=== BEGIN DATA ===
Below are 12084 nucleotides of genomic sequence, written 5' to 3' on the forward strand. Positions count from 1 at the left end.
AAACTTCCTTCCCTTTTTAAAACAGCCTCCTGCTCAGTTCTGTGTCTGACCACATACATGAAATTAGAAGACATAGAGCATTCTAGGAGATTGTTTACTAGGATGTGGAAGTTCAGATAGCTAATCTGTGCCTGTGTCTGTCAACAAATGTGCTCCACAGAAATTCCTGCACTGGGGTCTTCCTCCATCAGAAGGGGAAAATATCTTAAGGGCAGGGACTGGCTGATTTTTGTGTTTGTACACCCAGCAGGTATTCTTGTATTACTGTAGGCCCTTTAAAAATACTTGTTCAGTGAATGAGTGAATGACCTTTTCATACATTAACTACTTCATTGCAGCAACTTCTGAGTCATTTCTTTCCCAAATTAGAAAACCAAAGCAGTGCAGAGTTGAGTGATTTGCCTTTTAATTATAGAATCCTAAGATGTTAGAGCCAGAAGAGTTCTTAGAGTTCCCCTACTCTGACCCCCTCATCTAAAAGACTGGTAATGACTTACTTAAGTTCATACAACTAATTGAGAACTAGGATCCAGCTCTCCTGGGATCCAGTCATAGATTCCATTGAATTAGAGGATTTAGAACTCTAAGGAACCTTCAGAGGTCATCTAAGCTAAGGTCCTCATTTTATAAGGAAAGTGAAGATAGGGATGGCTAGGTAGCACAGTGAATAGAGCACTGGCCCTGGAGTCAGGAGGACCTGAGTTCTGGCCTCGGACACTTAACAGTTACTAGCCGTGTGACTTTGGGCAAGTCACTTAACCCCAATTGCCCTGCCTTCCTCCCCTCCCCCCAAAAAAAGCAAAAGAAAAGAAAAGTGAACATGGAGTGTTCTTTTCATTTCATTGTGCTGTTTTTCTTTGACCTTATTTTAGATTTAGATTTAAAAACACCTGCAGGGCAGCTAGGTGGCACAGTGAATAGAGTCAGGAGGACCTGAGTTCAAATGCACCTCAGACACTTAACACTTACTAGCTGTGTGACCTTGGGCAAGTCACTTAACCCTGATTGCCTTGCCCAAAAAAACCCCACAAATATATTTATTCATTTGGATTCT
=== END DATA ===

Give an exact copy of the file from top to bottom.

Below are 12084 nucleotides of genomic sequence, written 5' to 3' on the forward strand. Positions count from 1 at the left end.
AAACTTCCTTCCCTTTTTAAAACAGCCTCCTGCTCAGTTCTGTGTCTGACCACATACATGAAATTAGAAGACATAGAGCATTCTAGGAGATTGTTTACTAGGATGTGGAAGTTCAGATAGCTAATCTGTGCCTGTGTCTGTCAACAAATGTGCTCCACAGAAATTCCTGCACTGGGGTCTTCCTCCATCAGAAGGGGAAAATATCTTAAGGGCAGGGACTGGCTGATTTTTGTGTTTGTACACCCAGCAGGTATTCTTGTATTACTGTAGGCCCTTTAAAAATACTTGTTCAGTGAATGAGTGAATGACCTTTTCATACATTAACTACTTCATTGCAGCAACTTCTGAGTCATTTCTTTCCCAAATTAGAAAACCAAAGCAGTGCAGAGTTGAGTGATTTGCCTTTTAATTATAGAATCCTAAGATGTTAGAGCCAGAAGAGTTCTTAGAGTTCCCCTACTCTGACCCCCTCATCTAAAAGACTGGTAATGACTTACTTAAGTTCATACAACTAATTGAGAACTAGGATCCAGCTCTCCTGGGATCCAGTCATAGATTCCATTGAATTAGAGGATTTAGAACTCTAAGGAACCTTCAGAGGTCATCTAAGCTAAGGTCCTCATTTTATAAGGAAAGTGAAGATAGGGATGGCTAGGTAGCACAGTGAATAGAGCACTGGCCCTGGAGTCAGGAGGACCTGAGTTCTGGCCTCGGACACTTAACAGTTACTAGCCGTGTGACTTTGGGCAAGTCACTTAACCCCAATTGCCCTGCCTTCCTCCCCTCCCCCCAAAAAAAGCAAAAGAAAAGAAAAGTGAACATGGAGTGTTCTTTTCATTTCATTGTGCTGTTTTTCTTTGACCTTATTTTAGATTTAGATTTAAAAACACCTGCAGGGCAGCTAGGTGGCACAGTGAATAGAGTCAGGAGGACCTGAGTTCAAATGCACCTCAGACACTTAACACTTACTAGCTGTGTGACCTTGGGCAAGTCACTTAACCCTGATTGCCTTGCCCAAAAAAACCCCACAAATATATTTATTCATTTGGATTCT